• Exclusives

    Braves now the favorites in the NL East

    With a 3-game road sweep of the defending National League East champion Washington Nationals, the 11-1 Atlanta Braves are now the favorites to win the NL East.

    Overreaction to declare this just 2 weeks into the season? Not at all.

    The slumping BJ Upton was 3-for-5 with 2 doubles Sunday

    First, please note that I said the Braves are now the favorites to win the East. I did not hand them the division. I don’t expect the Nationals to go away. They have one of the most talented rosters in baseball and they still have a very real chance to repeat in the NL East. But as things stand today, if you had to put money on one team or the other, it would be better placed with the Braves.

    Why should Atlanta be favored in the NL East?

    Heading into the season, most analysts felt the Nats were the class of the division. And I agreed that, on paper, they should be considered the favorites, primarily because their starting pitching made their success more predictable than Atlanta’s. It was easier to comfortably project what we might see out of Stephen Strasburg, Jordan Zimmermann, Gio Gonzalez and Co. than it was to predict what the Braves would get from the young arms in their rotation. After all, Kris Medlen, Mike Minor and Julio Teheran combined have fewer than 100 total career starts.

    Mid-April is far too early to make any pronouncements, but so far it appears the Braves pitching staff will remain among baseball’s best.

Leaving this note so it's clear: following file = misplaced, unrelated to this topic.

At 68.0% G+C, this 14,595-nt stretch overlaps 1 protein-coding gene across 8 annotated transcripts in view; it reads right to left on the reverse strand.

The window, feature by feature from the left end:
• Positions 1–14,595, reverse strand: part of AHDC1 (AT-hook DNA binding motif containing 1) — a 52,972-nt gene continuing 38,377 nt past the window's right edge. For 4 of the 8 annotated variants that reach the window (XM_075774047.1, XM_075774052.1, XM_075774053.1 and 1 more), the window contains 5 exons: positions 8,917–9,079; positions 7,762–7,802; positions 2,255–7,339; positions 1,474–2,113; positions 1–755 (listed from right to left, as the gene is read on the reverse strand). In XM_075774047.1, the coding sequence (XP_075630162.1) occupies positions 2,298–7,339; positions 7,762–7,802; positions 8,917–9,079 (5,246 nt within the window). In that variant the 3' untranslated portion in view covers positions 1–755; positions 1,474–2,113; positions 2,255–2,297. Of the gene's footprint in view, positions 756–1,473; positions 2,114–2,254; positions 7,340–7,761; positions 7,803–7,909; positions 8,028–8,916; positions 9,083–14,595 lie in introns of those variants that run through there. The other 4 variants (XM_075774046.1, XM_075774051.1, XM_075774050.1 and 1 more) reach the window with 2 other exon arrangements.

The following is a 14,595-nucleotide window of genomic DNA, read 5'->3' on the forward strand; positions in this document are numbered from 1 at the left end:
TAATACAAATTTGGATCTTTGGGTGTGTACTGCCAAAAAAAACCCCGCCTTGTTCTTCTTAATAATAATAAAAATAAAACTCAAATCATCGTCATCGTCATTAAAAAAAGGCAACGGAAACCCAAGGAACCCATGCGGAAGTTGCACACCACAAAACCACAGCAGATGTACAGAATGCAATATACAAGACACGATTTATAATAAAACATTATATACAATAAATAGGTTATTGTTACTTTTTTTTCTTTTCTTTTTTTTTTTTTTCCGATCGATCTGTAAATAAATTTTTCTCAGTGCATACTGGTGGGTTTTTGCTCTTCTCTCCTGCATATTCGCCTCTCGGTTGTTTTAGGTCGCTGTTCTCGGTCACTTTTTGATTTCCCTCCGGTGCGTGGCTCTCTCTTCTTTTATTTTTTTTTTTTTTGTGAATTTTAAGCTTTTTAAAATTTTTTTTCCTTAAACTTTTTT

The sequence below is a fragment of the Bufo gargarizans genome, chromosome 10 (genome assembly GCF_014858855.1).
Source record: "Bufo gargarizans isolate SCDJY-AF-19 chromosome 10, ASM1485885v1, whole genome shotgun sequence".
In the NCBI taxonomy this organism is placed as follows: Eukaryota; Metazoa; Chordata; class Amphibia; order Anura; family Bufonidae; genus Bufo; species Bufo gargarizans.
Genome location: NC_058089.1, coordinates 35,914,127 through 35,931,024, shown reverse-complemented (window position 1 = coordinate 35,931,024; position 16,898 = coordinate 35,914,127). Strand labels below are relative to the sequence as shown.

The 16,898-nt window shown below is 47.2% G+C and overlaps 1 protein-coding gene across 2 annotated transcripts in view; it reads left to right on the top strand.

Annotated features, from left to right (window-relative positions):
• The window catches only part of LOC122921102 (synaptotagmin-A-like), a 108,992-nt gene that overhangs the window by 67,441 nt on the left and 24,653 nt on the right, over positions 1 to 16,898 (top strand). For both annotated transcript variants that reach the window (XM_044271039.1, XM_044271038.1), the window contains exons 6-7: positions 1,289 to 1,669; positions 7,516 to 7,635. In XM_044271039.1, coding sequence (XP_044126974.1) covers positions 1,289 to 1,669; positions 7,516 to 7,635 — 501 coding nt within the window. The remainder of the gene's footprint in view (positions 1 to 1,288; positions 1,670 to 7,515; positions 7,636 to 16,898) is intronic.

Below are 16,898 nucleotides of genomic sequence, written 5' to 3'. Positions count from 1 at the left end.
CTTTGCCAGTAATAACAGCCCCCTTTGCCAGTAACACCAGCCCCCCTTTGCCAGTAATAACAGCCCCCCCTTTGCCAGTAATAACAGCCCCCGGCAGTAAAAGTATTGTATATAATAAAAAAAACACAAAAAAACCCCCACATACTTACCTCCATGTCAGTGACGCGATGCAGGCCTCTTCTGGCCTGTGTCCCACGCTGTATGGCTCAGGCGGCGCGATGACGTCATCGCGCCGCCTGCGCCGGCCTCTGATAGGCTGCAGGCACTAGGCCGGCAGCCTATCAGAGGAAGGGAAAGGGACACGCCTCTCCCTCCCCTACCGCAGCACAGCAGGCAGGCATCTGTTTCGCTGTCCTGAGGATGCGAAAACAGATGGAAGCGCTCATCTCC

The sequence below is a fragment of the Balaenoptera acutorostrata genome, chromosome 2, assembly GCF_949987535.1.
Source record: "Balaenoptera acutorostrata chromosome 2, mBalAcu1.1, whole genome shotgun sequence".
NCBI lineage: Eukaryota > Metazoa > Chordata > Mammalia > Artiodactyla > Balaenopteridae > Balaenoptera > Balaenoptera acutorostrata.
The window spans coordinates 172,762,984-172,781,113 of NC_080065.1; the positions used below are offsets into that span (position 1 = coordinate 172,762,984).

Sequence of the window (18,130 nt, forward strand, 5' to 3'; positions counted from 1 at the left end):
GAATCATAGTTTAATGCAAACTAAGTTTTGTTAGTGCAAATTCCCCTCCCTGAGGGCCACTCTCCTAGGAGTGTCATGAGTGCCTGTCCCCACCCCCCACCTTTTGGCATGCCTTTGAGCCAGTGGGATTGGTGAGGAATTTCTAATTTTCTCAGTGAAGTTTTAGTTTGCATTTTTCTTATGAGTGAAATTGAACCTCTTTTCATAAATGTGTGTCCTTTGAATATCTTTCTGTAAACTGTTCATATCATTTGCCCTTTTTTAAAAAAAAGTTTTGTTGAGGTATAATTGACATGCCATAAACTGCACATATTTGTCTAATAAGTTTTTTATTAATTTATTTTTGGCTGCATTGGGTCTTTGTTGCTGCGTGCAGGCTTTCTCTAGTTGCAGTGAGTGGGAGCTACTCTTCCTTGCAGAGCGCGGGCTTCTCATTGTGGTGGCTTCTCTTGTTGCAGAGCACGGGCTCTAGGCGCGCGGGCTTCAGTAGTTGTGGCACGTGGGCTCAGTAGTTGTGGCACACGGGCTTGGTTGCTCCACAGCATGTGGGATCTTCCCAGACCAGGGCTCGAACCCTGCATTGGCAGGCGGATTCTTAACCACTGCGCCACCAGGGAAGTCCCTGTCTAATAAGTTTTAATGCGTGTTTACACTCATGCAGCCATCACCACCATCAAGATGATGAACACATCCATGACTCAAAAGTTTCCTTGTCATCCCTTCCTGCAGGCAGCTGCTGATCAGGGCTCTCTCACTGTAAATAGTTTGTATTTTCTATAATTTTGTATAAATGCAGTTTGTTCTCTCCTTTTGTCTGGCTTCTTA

Offensively, the Braves have more than held their own to this point, despite more than half the lineup either mired in an early slump or on the disabled list. When healthy and firing on all–or even most–cylinders, this has a chance to be the best Braves offense in at least a decade.

    My point is this: I have been quick to point out all along that if both the Braves and Nats play up to their potential, there’s not a lot of daylight between these two clubs in terms of overall ability. And in fact, while the Nats’ success appeared more predictable, the Braves roster may be slightly more talented.

    But the better team won’t be determined for at least 5 long months.

    Are the Nats still the class of the East? Maybe. They still have plenty of time to prove all the sports writers right. But with a 4-game deficit, the Nats cannot merely be better than the Braves. They must be at least 5 wins better from here out.

    Here’s a disquieting thought for Nats fans: Freddie Freeman, Brian McCann and Johnny Venters are all on the shelf. The batting averages of Jason Heyward, BJ Upton and Dan Uggla are on the wrong side of the “Mendoza Line”. And don’t forget that the Braves are still without Brandon Beachy (do back from “Tommy John” surgery rehab in 2-3 months), who led Major League Baseball with a 2.00 ERA when he went down last June.

    When you consider all of the early season adversity in Atlanta, this team has no business whatsoever going 11-1 through the first 2 weeks of the season.

    Any team can reel off an impressive win streak with a good stiff breeze at their back and most everything rolling their way. This team has done it with gale force winds needling them in the face.

    Twelve games are behind us. A 150-game season begins Tuesday for the Braves and Nationals. But with two teams so evenly matched, a 4-game margin is enough to swing the fragile balance of power in the NL East.

    A 4-game edge over the Nats in the month of April is the furthest thing in the world from a comfortable lead. Expect a dogfight. But as of now: Advantage Braves.

    Kent Covington is a national radio news reporter and BravesWire Editor. Follow Kent on Twitter: @FriedbasballATL